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SECURITY


alternative. Easier to install than a key-based system, electronic systems allow managers to preset access levels for individuals and protect designated areas, and when employees leave the business access can be cancelled relatively quickly. Crucially, an electronic system provides a fully auditable series of checks and helps prevent the entry of unauthorised persons.


validation readers, electronic wall readers and an e-trim or electronic door handle, the system at Aintree currently protects 60 areas across the hospital. These include wards, medical supply stores and areas containing sensitive patient and hospital information. It also allows them to monitor staff movements and, if a key-card is lost, it can be disabled immediately.


The investment made absolute sense to the hospital team from a security point of view but also in terms of protecting the hospital financially in the longer-term. Previously, the upkeep of a manual lock and key system alone cost the hospital in the region of £30,000 each year in replacement keys, new cylinders and administration costs. Compare that with the cost of just £1 to £2 per replacement key card combined with the increased, sustained protection of assets, and the decision to move to an electronic access control system was an easy one to make.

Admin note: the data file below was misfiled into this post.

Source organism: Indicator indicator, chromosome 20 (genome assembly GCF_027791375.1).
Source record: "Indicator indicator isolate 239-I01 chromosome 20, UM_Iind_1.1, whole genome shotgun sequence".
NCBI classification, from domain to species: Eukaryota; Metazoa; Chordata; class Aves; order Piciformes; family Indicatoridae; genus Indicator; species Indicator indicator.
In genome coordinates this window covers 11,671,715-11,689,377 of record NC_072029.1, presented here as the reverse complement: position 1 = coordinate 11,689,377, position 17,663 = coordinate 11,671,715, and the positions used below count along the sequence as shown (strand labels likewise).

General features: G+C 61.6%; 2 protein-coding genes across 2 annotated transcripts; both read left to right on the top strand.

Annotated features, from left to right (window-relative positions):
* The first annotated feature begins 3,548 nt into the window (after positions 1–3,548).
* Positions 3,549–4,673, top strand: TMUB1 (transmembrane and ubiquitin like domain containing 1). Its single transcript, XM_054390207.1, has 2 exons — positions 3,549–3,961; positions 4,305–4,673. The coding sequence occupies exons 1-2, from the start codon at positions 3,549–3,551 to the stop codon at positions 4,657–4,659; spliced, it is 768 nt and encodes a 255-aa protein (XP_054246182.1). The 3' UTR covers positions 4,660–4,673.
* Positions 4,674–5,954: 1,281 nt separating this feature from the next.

There’s no doubt that electronic access control systems provide a much more secure and scalable platform than the mechanical


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The fact is that sub-standard security systems are as bad as having no security in place. With mechanical lock and key systems, keys can be lost, copied without permission, handed to unauthorised third parties, or people may simply fail to hand them in when they leave a place of employment. Keeping a reliable and meaningful manual record of user access patterns is almost an impossible task and unfortunately crucial information often goes unrecorded. In the case of the Stepping Hill hospital incidents, the reality is that the presence of a robust electronic access control system could have enabled much earlier identification of the perpetrator and reduced their ability to cover their tracks.


The Stepping Hill tragedy is a classic example of where basic security measures were simply not enough to fully protect patients, staff and business assets. In today’s world, organisations cannot afford to ignore the risks. The only reliable protection comes from a truly integrated electronic access system, one which stops intruders in their tracks. Regardless of the issue of legislation, businesses must look at the whole life cost of their security systems in order to make the right decision. Organisations have a stark choice: to protect their people and businesses, or risk exposing them through inadequate protection.


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